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Inspired by recent reads from the Quadrille Classic Voices in Food series and having spotted a few old recipes in Simon Hopkinson’s Roast Chicken and Other Stories whilst doing my Cookery Book Supper Club ‘homework’, I decided to give a couple a go yesterday for our Easter Sunday lunch.

For our main course, breast of lamb Ste- Ménéhould,  the recipe for which appears in the book exactly as it was written in Elizabeth David’s An Omelette and a Glass of Wine, including a reference to the cost of the meat in Harrods (8d a pound).

Breast of lamb is a cheap and often overlooked cut of meat which has seen something of a revival in recent times with many a chef extolling its virtues on cookery shows and in food mags. I’ve come to appreciate the meat again after eating it over the last few months at Flinty Red, the Mi Casa pop up and Abode Manchester, my experiences far removed from my memories of very fatty, stuffed and rolled roast breast of lamb as a child.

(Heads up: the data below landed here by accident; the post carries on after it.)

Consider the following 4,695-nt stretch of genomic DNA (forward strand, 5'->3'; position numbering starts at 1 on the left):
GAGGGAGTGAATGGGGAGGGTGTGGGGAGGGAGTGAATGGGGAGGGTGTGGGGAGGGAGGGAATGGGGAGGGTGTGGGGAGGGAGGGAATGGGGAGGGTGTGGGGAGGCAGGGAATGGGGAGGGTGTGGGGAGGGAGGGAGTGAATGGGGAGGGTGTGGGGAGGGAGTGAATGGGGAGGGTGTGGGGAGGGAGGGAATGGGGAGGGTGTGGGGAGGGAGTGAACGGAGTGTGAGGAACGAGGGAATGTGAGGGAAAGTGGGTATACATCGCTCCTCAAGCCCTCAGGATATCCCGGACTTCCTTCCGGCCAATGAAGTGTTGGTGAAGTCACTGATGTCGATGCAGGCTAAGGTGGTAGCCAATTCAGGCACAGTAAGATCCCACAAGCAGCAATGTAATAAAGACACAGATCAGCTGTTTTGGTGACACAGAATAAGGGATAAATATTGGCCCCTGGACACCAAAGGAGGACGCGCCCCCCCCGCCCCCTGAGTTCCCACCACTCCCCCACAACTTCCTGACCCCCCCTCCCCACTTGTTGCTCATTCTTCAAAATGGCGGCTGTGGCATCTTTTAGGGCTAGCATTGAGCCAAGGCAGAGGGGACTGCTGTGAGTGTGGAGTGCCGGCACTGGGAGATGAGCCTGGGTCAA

The two-part cooking process of this recipe appealed to me since it would surely result in a succulent and tasty piece of meat and ample opportunity to render most of the fat. The lamb is first braised in water with carrot, onion and herbs for a couple of hours (I chose parsley stalks, a sprig of rosemary and a bay leaf as it’s what I had to hand and threw in some peppercorns for extra punch). The bones are removed and the meat is left to cool under a weight, after which it’s easy to trim off some of the remaining skin and fat if you wish. The lamb is then sliced, brushed with mustard before being egg and breadcrumbed and cooked for a second time.

Served with a sharp mustard vinaigrette with plenty of parsley, it was a lovely Easter treat. Breast of lamb Ste- Ménéhould is one of those fantastic dishes which shows that a little can go a long way and that, with a little time and imagination, it’s more than possible to eat like a king on a budget.

For dessert I chose to make lemon surprise pudding. This pudding, of which Simon says he never tires, comes from the Four Seasons Cookery Book by Margaret Costa, once owner of a restaurant called Lacy’s in London. This being a recipe for a self-saucing pudding, the surprise for my unsuspecting dinner guest would be found when digging the spoon into the pudding; under the sponge there’d be a delicious creamy lemon sauce.